Skip to main content

The Gradual (SF) - Christopher Priest ****

Christopher Priest may not be a prolific writer, but he was writing when I first got interested in science fiction, and he's still producing remarkable novels - most recently The Gradual. It's a remarkable book - mysterious, intriguing and with a main character who really takes the reader along on his sometimes dream-like experience.

But for one problem, it would have a solid five stars - and that's that it shouldn't really be here at all, because it's not science fiction, it's fantasy. (Unless you take the old definition that 'science fiction is what science fiction authors write.') I need to note a few specifics to explain why, but I'll try not to make them spoilers.

What makes it fantasy? Firstly it's set on a world that clearly isn't Earth, yet absolutely everything about the culture and environment (other than the fantasy elements we'll come to) is exactly like Earth, from the alcoholic drinks to the musical instruments and gramophone records. That's a relatively minor aspect. But then we've got a world where traveling from island to island causes shifts in time - you could just about set up an SF explanation for this, but it is not attempted. And most of all, these time shifts are countered by what can only be described as magic.

If we get over the book sneaking in here under false pretences, though, it is marvellous. It's not a book to read if you like everything set out just so from the beginning. Like the great Gene Wolfe, Priest enjoys leaving us confused about what's going on, only gradually revealing what's happening near the end. (Frustratingly so, to an extent, as the main character really doesn't try very hard to get an explanation, other than from people whose job it is not to give it.)

The best parts are those involving the nastiness of living in a dictatorship and anything connected to music. Throughout the book, music is a powerful theme - Priest really puts us in the head of a true musician and it's a wonderful experience.

Just occasionally there seem to be logical gaps. For example, the main character is advised that just moving around on a particular island will cause him big problems - yet everyone else, who should have the same problems, seems to do so just fine. And some of the supporting characters, particularly the female ones, could do with a bit of rounding out. But this doesn't stop this being a remarkable piece of writing.

In the past, I've found that it has been hard work to read some of Priest's novels (Inverted World springs to mind) - and the outcome sometimes didn't reward the effort. The Gradual reads like a dream (both metaphorically and literally in places) - it's excellent just as a highly approachable novel, but is also inspiring. Probably the best book by Priest I've ever read.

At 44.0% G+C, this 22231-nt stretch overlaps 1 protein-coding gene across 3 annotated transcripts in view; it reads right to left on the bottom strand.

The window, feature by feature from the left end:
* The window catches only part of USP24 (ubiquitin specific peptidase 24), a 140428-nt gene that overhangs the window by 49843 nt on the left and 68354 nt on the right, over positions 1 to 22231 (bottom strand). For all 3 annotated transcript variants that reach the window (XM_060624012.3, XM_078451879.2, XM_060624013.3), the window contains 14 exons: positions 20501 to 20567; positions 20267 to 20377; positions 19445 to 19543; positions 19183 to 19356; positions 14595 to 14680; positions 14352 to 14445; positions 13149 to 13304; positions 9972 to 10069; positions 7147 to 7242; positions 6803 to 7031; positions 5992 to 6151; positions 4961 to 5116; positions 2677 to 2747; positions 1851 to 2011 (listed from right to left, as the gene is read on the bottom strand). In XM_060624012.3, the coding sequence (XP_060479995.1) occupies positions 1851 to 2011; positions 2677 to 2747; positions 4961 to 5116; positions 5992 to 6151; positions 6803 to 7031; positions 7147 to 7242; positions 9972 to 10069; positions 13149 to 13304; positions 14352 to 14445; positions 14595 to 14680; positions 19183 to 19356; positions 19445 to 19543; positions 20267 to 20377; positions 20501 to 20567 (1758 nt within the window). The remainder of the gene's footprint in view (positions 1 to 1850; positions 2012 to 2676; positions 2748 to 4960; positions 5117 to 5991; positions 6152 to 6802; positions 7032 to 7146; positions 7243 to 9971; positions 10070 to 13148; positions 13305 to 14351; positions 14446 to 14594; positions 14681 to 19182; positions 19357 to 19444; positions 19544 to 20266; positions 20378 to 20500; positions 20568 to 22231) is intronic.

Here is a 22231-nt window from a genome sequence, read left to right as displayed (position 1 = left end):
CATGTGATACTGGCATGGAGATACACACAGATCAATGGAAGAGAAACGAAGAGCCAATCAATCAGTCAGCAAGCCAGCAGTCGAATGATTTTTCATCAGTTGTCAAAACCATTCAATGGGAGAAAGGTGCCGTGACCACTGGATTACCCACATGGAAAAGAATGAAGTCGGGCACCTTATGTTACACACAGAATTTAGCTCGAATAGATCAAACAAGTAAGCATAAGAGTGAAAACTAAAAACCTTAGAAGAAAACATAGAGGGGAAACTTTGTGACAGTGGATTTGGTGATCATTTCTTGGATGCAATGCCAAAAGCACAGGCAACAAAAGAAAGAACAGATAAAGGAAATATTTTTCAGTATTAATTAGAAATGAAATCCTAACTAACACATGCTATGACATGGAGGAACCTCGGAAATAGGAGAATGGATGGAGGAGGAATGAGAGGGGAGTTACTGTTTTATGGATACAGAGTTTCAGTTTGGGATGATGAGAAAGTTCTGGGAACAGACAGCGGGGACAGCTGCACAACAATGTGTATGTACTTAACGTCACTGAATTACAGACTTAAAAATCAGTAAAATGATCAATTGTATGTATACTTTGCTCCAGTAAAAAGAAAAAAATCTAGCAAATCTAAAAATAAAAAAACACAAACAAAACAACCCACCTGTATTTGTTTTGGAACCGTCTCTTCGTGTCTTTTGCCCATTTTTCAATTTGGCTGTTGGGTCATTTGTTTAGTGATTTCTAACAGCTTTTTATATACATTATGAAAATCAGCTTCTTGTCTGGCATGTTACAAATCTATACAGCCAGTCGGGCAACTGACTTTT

Review by Brian Clegg


Popular posts from this blog

The Great Silence – Milan Cirkovic ****

The great 20th century physicist Enrico Fermi didn’t say a lot about extraterrestrial life, but his one utterance on the subject has gone down in legend. He said ‘Where is everybody?’ Given the enormous size and age of the universe, and the basic Copernican principle that there’s nothing special about planet Earth, space should be teeming with aliens. Yet we see no evidence of them. That, in a nutshell, is Fermi’s paradox.

Not everyone agrees that Fermi’s paradox is a paradox. To some people, it’s far from obvious that ‘space should be teeming with aliens’, while UFO believers would scoff at the suggestion that ‘we see no evidence of them’. Even people who accept that both statements are true – including  a lot of professional scientists – don’t always lose sleep over Fermi’s paradox. That’s something that makes Milan Cirkovic see red, because he takes it very seriously indeed. In his own words, ‘it is the most complex multidisciplinary problem in contemporary science’.

He points out th…

The Happy Brain - Dean Burnett ****

This book was sitting on my desk for some time, and every time I saw it, I read the title as 'The Happy Brian'. The pleasure this gave me was one aspect of the science of happiness that Dean Burnett does not cover in this engaging book.

Burnett's writing style is breezy and sometimes (particularly in footnotes) verging on the whimsical. His approach works best in the parts of the narrative where he is interviewing everyone from Charlotte Church to a stand-up comedian and various professors on aspects of happiness. We get to see the relevance of home and familiarity, other people, love (and sex), humour and more, always tying the observations back to the brain.

In a way, Burnett sets himself up to fail, pointing out fairly early on that everything is far too complex in the brain to really pin down the causes of something as diffuse as happiness. He starts off with the idea of cheekily trying to get time on an MRI scanner to study what his own brain does when he's happy, b…

Beyond Weird - Philip Ball *****

It would be easy to think 'Surely we don't need another book on quantum physics.' There are loads of them. Anyone should be happy with The Quantum Age on applications and the basics, Cracking Quantum Physics for an illustrated introduction or In Search of Schrödinger's Cat for classic history of science coverage. Don't be fooled, though - because in Beyond Weird, Philip Ball has done something rare in my experience until Quantum Sense and Nonsense came along. It makes an attempt not to describe quantum physics, but to explain why it is the way it is.

Historically this has rarely happened. It's true that physicists have come up with various interpretations of quantum physics, but these are designed as technical mechanisms to bridge the gap between theory and the world as we see it, rather than explanations that would make sense to the ordinary reader.

Ball does not ignore the interpretations, though he clearly isn't happy with any of them. He seems to come clo…